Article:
Cowper

Cowper

Cowper and I continued down a little farther to look for our friend Cole’s boot, which he’d lost in the falls the day before. We pulled the boats out of the water, and I was so tired that I scrambled around and fell constantly as I tried to get my playboat back up the rocks to the car. Once Cowper got back up to “Cossatosser” he stopped and began to get in his boat, and after some persuasion I got back in mine too. We enjoyed a sped-up version of the falls run, going all the way down to “Washing Machine.” Here I followed him, as before, but without success. My energy had been depleted for the day, along with my confidence, and I was swept backwards and turned upside down instead of reaching my target eddy. After two poorly attempted rolls, when I thought I was in the scary hole near Cannonball Rock, I swam.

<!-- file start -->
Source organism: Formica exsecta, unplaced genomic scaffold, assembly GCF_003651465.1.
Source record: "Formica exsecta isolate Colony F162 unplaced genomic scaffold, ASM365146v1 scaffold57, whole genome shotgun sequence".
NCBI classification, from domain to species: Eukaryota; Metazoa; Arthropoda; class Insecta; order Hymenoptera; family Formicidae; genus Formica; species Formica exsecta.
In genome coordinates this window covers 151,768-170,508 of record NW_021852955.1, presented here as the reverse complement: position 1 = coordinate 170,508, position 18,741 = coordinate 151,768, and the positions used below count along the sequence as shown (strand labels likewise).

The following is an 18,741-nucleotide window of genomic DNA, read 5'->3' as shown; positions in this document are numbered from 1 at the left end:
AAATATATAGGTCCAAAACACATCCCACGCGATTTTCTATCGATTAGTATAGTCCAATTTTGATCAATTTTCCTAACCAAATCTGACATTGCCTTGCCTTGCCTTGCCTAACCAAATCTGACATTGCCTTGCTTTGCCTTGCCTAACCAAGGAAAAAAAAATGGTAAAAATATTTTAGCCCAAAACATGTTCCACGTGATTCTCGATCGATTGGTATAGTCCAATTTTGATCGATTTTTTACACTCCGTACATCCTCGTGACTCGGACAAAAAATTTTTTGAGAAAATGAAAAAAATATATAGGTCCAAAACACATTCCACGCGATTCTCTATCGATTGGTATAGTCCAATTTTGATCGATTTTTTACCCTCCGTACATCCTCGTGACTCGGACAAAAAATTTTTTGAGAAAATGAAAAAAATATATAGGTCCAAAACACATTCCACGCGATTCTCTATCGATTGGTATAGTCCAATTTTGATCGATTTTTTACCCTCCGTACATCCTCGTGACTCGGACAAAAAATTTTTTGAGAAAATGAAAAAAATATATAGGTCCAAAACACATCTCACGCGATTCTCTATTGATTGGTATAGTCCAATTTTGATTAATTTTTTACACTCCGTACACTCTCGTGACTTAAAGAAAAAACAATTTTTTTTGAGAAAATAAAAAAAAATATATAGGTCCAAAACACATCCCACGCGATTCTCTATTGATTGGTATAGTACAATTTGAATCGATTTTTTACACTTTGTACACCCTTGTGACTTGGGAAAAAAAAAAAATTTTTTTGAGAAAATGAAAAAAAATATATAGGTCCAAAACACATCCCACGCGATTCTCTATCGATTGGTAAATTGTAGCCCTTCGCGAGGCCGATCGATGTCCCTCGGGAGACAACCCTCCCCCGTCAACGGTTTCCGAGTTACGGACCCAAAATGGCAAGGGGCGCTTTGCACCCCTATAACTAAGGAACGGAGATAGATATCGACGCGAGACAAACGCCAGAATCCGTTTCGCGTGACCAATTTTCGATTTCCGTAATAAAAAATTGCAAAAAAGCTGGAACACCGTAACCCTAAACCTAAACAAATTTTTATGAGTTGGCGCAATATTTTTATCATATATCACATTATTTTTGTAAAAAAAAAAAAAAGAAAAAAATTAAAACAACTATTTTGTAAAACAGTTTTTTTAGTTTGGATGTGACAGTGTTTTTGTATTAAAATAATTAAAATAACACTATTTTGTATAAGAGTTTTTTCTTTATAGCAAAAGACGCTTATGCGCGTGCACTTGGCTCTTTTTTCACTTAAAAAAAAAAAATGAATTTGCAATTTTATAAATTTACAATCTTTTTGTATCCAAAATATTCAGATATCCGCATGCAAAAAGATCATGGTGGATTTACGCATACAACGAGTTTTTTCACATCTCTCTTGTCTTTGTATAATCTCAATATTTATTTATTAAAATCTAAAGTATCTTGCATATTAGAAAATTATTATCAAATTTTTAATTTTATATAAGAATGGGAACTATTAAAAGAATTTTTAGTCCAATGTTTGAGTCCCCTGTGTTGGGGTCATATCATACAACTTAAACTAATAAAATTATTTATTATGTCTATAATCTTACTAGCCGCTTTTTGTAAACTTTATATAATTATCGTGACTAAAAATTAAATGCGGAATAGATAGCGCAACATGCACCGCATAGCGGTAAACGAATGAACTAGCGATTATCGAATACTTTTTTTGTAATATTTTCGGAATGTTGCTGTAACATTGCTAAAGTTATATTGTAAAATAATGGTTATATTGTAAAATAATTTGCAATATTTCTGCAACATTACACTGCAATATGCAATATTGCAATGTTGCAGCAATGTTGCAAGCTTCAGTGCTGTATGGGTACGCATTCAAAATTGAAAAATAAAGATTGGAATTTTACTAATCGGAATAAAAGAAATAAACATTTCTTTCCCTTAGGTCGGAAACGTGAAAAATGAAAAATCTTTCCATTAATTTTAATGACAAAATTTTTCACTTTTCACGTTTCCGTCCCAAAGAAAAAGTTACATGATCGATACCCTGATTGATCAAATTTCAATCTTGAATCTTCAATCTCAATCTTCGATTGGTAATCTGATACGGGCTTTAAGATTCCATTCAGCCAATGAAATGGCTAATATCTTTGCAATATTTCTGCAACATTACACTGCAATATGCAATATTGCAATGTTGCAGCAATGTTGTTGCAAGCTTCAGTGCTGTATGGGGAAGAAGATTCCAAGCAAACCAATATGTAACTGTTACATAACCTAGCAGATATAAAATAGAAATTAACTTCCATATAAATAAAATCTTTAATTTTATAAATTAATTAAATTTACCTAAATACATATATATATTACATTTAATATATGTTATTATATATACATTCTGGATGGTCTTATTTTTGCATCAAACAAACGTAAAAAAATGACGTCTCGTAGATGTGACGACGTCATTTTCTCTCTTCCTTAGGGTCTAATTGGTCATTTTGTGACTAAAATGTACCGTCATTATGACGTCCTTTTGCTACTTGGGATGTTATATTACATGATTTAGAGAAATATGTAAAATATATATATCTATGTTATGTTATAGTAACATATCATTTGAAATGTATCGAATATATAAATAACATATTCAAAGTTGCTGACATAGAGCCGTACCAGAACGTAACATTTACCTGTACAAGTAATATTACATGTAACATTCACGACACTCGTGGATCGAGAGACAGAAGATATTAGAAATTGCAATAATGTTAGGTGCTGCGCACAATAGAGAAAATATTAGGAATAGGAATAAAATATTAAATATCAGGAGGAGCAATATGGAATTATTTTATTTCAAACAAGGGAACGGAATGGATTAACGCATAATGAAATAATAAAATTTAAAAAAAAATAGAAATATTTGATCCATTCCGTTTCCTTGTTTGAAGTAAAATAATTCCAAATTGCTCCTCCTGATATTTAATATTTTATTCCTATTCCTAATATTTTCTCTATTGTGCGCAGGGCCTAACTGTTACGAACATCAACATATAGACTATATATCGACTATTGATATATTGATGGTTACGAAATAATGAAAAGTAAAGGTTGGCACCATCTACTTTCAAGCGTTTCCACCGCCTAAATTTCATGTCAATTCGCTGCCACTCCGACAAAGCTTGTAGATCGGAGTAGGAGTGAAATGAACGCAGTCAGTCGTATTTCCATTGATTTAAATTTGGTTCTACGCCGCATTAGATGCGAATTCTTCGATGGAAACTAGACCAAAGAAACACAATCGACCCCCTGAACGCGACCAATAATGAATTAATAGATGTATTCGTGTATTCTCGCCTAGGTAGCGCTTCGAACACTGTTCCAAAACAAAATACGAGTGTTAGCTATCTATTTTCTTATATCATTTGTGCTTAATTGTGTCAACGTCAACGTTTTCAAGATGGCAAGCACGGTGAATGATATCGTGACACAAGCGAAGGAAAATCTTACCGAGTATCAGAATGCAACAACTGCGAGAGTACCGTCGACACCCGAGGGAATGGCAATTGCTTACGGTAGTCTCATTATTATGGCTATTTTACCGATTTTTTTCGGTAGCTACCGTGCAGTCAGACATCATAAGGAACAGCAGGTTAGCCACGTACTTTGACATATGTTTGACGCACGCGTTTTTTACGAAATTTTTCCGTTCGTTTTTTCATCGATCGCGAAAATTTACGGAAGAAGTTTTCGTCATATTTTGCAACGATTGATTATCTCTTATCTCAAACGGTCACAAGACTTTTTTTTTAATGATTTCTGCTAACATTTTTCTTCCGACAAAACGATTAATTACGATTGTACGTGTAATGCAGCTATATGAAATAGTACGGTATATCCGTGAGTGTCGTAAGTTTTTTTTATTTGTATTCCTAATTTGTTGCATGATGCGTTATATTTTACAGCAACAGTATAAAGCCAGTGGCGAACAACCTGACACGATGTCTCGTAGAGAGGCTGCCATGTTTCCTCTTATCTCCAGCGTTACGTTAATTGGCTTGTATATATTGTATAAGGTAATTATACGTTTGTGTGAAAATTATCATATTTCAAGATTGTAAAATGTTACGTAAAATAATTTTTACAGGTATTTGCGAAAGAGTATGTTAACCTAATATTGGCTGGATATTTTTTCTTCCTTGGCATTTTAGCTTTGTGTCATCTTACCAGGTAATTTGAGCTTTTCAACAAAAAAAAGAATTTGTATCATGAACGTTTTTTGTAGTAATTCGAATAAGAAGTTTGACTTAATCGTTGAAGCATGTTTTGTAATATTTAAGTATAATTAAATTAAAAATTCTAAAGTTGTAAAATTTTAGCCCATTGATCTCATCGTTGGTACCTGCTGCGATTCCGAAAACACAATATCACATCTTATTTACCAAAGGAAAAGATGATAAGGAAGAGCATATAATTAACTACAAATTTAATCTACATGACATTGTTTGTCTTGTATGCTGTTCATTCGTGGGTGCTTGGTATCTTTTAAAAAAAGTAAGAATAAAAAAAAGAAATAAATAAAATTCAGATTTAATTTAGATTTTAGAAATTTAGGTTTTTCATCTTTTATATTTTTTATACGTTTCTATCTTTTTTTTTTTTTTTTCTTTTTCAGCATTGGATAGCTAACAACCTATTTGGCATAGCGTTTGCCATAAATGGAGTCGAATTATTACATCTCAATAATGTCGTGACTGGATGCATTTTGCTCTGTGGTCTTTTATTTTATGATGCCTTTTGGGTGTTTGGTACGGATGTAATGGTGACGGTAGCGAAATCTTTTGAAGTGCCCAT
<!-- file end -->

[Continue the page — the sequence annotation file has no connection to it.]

Bryan Signorelli in the open boat.

Bryan Signorelli in the open boat.

The most traumatic part of the experience wasn’t being washed up onto the rock below the rapid, breathless and reeling. The worst part was watching my favorite water bottle, with all of its stickers from summertime National Park trips, flow past three feet from me. It hit the same rock I was on, and I helplessly watched as it passed me. Cowper brought me my boat and paddle, and I began the walk up as he went down the river chasing after my escaped bottle. He brought it back to me in the parking lot. I was ridiculously happy.

Terry Demoe playing.

Terry Demoe playing.

Some of us moved the party to the Little Italy restaurant in Glenwood and gorged ourselves on garlic bread, crunchy salads, and delicious pastas. With happy tummies we made our last goodbyes, until the next time the water comes up. The dry summer’s over, and the winter brings rain. I don’t think we’ll have to wait long. See you on the river!